Friday, November 02, 2007

Flexcar on a new level

Based on the Flexcar "shared-use" concept, these little guys provide maximum maneuverability, ecological consideration, and innovation.

Carbon-Free, Stackable Rental Car from MIT
How does it work?

The MIT group sees the vehicles as the linchpin in a strategy that aims to mitigate pollution with electric power, expand limited public space by folding and stacking vehicles like shopping carts, and alleviate congestion by letting people rent and return the vehicles to racks located near transportation hubs, such as train stations, airports, and bus depots.

I love it! Sign me up for sure...

What makes this whole thing even better is the innovation behind it. This is not just a little electric vehicle that looks different and can fit into small spaces. The propulsion on these adorable little car-lets is nothing short of revolutionary (though not a totally new concept). I'll let the article explain:
At the heart of these vehicles is an omnidirectional robot wheel that the team has developed. The wheel encases an electric-drive motor, as well as suspension, steering, and braking systems. With no engine or mechanical parts between the wheels and the driver's controls, the system offers great flexibility in design. The driver can, in fact, fold the car up (see below image). Six to eight folded and stacked City Cars can fit into one conventional parking space. General Motors sponsored the development of the car.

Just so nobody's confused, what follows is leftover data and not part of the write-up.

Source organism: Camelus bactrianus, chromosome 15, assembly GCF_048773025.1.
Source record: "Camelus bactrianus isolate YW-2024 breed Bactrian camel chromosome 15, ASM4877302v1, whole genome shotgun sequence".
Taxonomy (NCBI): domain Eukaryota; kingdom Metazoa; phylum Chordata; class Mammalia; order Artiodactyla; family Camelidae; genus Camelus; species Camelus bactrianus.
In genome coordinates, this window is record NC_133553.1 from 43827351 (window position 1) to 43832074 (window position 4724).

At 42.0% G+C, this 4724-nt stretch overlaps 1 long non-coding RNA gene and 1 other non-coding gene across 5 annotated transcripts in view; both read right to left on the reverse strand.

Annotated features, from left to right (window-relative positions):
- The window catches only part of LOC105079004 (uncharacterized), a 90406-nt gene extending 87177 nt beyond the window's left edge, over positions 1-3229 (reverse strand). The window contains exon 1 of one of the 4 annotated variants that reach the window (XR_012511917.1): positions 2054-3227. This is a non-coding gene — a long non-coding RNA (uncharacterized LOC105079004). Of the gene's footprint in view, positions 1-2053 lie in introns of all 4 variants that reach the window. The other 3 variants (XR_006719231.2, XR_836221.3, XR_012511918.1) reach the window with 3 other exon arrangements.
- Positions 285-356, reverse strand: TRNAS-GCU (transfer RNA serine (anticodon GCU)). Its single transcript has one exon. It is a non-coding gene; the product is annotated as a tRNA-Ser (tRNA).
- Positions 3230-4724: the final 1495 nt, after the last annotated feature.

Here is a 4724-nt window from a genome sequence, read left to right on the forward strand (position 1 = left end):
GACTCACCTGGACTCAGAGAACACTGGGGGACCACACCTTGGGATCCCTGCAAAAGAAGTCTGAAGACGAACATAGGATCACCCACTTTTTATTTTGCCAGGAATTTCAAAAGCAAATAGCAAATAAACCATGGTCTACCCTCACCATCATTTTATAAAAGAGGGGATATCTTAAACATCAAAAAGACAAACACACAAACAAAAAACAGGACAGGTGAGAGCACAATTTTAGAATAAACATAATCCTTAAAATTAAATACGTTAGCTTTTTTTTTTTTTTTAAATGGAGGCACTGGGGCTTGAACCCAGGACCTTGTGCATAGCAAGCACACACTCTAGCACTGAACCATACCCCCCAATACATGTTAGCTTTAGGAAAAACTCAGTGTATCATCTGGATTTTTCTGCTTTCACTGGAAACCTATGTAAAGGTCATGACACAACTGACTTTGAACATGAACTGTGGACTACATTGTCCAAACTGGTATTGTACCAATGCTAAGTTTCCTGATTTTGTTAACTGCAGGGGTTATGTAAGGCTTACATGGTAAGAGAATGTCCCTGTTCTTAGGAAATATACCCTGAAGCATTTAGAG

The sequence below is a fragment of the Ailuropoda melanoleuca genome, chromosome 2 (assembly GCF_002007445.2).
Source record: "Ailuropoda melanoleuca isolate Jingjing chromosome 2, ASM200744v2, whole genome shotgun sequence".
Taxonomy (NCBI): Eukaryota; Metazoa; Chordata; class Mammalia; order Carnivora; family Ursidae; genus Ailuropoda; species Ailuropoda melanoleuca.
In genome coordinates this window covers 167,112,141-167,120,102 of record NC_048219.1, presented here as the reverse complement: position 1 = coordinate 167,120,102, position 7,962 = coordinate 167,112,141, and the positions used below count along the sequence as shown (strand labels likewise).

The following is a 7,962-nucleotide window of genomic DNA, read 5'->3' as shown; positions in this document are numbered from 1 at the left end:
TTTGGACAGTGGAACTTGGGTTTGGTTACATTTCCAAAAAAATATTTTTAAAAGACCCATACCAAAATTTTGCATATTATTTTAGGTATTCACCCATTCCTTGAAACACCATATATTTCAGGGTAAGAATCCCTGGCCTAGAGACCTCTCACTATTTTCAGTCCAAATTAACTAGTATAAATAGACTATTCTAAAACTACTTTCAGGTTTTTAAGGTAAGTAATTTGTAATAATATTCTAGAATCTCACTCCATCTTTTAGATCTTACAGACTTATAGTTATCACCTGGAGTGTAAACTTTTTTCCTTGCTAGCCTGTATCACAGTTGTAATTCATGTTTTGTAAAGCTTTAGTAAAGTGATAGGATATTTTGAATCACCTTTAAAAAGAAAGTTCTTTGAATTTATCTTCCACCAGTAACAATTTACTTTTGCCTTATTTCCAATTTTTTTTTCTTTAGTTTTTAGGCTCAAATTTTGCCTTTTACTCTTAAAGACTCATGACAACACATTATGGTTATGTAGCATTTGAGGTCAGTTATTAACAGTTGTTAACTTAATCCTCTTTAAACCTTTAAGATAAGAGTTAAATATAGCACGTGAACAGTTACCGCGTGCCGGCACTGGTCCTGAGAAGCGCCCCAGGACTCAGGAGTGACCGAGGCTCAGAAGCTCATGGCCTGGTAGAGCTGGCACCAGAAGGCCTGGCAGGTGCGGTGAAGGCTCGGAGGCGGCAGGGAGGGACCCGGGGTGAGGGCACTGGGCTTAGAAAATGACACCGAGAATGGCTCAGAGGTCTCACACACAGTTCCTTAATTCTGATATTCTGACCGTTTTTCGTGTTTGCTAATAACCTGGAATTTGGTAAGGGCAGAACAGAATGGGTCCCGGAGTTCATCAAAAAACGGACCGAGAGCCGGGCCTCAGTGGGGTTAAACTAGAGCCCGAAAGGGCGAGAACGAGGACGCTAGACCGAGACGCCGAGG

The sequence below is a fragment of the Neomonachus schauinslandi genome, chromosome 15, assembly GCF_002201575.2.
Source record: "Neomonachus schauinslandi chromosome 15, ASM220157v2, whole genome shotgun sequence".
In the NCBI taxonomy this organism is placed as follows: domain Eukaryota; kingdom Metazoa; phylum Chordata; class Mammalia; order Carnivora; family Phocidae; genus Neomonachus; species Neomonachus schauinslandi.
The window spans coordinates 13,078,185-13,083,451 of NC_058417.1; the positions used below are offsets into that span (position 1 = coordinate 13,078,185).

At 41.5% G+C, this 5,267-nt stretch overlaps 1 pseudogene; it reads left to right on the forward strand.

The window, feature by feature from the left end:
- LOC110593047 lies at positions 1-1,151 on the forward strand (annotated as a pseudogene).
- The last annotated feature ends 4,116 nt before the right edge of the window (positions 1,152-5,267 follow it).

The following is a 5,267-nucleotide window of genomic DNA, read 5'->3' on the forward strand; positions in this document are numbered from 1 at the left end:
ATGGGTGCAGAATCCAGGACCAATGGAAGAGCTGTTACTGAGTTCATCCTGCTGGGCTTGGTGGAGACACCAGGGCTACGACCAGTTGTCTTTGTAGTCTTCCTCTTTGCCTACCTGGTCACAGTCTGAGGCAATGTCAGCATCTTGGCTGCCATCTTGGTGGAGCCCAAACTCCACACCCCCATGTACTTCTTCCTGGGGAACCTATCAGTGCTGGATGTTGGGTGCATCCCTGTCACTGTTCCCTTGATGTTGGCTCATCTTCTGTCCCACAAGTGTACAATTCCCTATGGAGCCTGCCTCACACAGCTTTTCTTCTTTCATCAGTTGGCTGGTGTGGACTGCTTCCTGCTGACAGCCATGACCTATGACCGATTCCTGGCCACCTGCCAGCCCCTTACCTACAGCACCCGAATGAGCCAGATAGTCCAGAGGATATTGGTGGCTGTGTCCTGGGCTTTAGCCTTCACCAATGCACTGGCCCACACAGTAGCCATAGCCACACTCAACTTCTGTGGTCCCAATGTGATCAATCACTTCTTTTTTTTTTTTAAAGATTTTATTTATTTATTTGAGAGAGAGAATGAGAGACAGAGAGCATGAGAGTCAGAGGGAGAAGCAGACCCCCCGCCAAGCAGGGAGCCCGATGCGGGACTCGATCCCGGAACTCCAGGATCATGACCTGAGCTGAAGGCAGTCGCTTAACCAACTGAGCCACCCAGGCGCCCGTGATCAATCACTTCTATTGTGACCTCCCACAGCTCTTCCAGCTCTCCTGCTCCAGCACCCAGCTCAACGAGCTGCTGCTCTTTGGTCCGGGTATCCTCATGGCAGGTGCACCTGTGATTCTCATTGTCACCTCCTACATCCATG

In-wheel propulsion components
This is the only way out, folks. Saving the world through design and innovation. This idea can revolutionize the way we move ourselves and give public transportation a whole new name. The motivation to get rid of/significantly lower the use of your car is made higher by offering something you don't have. Can you fit your car in a third of a parking spot (while staying intact)? Can your car drive sideways (without using your parking brake at 100 mph)? Is your car purpose-built for a city (an Excursion is not, FYI)?